These are absolutely perfect boiled or steamed as they hold their shape well. Their nuttiness pairs smoothly with a smoked salt or in a salad. Equally, they are delicious roasted. Either way, no need to peel as they are delicious in their skins.
Fingerlings are firm and waxy, which is why they have been so popular in French dishes where they are slow roasted with cream or butter and still keep their shape well.
Here are some more ways to use – plus a really interesting chocolate pastry recipe. Some call for a Jersey Royal but La Ratte would work just as well.
Some ways to use Fingerling Potatoes
Don’t know about you but we can’t resist a roast potato. Fingerlings are sublime roasted and this recipe with chive pesto is a glorious combination of colours. However, til local chives are through we would probably use a delicious spicy rocket or wild garlic, shoudl that still be available.
As a side dish to a roast, fingerlings can cope with some robust flavours so don’t be put off by combining with strong flavours such as mustard, paprika, pancetta, bacon or other cured meats. Roasted with a mustard crust here.
Or, there are a couple of stunning Hugh Fearnley Whittingstall recipes here which take the flavours one step further with the spicy Italian Devil potatoes and a rich Pan Haggerty, which is a Northumbrian dish of pan-fried potatoes, onion and cheese (we love this version!).
Or, and this one is intriguing and will be on our cooking list next weekend are waxy potato and chocolate pastries – we will keep you updated on that one. This calls for Jersey Royals but La Ratte are perfect (and local) and our feeling is that the potato will be a creamy moist base for buttery pastry.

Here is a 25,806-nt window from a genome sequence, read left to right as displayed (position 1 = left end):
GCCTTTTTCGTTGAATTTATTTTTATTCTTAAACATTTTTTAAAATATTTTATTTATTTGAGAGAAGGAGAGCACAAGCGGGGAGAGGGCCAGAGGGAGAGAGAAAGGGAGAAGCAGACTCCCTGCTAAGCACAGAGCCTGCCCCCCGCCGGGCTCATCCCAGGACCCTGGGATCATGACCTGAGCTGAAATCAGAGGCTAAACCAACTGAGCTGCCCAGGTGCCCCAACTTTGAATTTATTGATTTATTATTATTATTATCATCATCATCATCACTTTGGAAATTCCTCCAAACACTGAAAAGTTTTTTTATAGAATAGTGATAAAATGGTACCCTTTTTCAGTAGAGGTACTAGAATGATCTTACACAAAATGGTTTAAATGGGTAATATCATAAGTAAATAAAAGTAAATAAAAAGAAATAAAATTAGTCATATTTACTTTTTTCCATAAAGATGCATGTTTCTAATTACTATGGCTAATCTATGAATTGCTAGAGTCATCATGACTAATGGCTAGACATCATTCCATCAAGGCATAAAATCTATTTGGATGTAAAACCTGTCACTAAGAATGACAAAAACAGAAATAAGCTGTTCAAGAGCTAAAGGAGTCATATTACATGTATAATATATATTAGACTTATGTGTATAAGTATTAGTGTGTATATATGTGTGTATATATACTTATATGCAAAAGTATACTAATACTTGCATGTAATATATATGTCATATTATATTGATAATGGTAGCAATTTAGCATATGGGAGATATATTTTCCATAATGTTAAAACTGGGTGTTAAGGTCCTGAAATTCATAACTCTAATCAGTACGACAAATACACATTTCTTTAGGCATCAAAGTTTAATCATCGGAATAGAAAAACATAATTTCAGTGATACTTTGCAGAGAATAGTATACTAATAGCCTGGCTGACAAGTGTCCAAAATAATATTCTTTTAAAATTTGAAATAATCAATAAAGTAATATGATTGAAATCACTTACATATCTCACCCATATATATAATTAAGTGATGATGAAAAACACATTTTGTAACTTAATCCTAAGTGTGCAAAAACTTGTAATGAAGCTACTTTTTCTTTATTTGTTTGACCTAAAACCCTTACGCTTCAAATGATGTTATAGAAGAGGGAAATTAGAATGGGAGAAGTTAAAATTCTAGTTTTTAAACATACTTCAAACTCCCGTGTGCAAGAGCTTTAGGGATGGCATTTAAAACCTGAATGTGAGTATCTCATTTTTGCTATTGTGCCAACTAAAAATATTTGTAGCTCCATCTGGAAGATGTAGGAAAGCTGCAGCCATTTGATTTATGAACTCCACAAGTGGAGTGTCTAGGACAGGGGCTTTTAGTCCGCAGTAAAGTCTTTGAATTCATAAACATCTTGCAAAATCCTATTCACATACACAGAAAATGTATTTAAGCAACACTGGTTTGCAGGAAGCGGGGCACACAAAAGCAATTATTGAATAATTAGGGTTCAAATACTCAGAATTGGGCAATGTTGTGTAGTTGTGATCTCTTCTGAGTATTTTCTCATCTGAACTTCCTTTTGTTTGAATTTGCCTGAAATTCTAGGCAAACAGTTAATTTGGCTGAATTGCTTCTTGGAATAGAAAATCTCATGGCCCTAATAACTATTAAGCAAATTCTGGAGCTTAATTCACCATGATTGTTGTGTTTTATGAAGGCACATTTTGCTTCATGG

Wild garlic is prolific at this time of year, if you know what you are looking for and have time to don your wellies and head out into the countryside for the few weeks it is around.
The first bit is the easy bit – it’s easy to find as you can smell the gentle whiff of garlic in the air – but if time is not your friend, then heading out to shady woods before everyone else has got there first, might not work for you.
Our garlic is foraged on the private Morghew estate by the owners, so there is no risk to the environment by stripping the woodland. Morghew Estate is set in the most stunning woodland and arable land (where our potatoes are grown, by the way) and is managed sensitively and responsibly.
Where is Pevensey and what is so special about Pevensey Lamb?
If you find yourself with a lazy Sunday afternoon then think about heading over to Pevensey Plains…miles of beautiful marshland and more country pubs than you could ever eat roast dinners.
Pevensey is an area of lowland between Hastings and Eastbourne which has been shaped over time by the changing relationship between land and sea. Originally it was a lagoon where high tides would seep through but eventually with coastal changes, by Roman times it became a salt mine as land was reclaimed by the wealthy monasteries. After the dissolution of the monasteries (testing your Tudor history here), the sea walls were neglected and shingle drifted onto the plains creating the salt marsh we know today.
So, our honey comes from Blackman Bee Farm where Mickelmus has extended his hives from just his back garden in Hove to all over the city and working with farms in the Sussex region. Honey is a hard-working ingredient to keep as your cupboard staple and here are just a few ways to use it…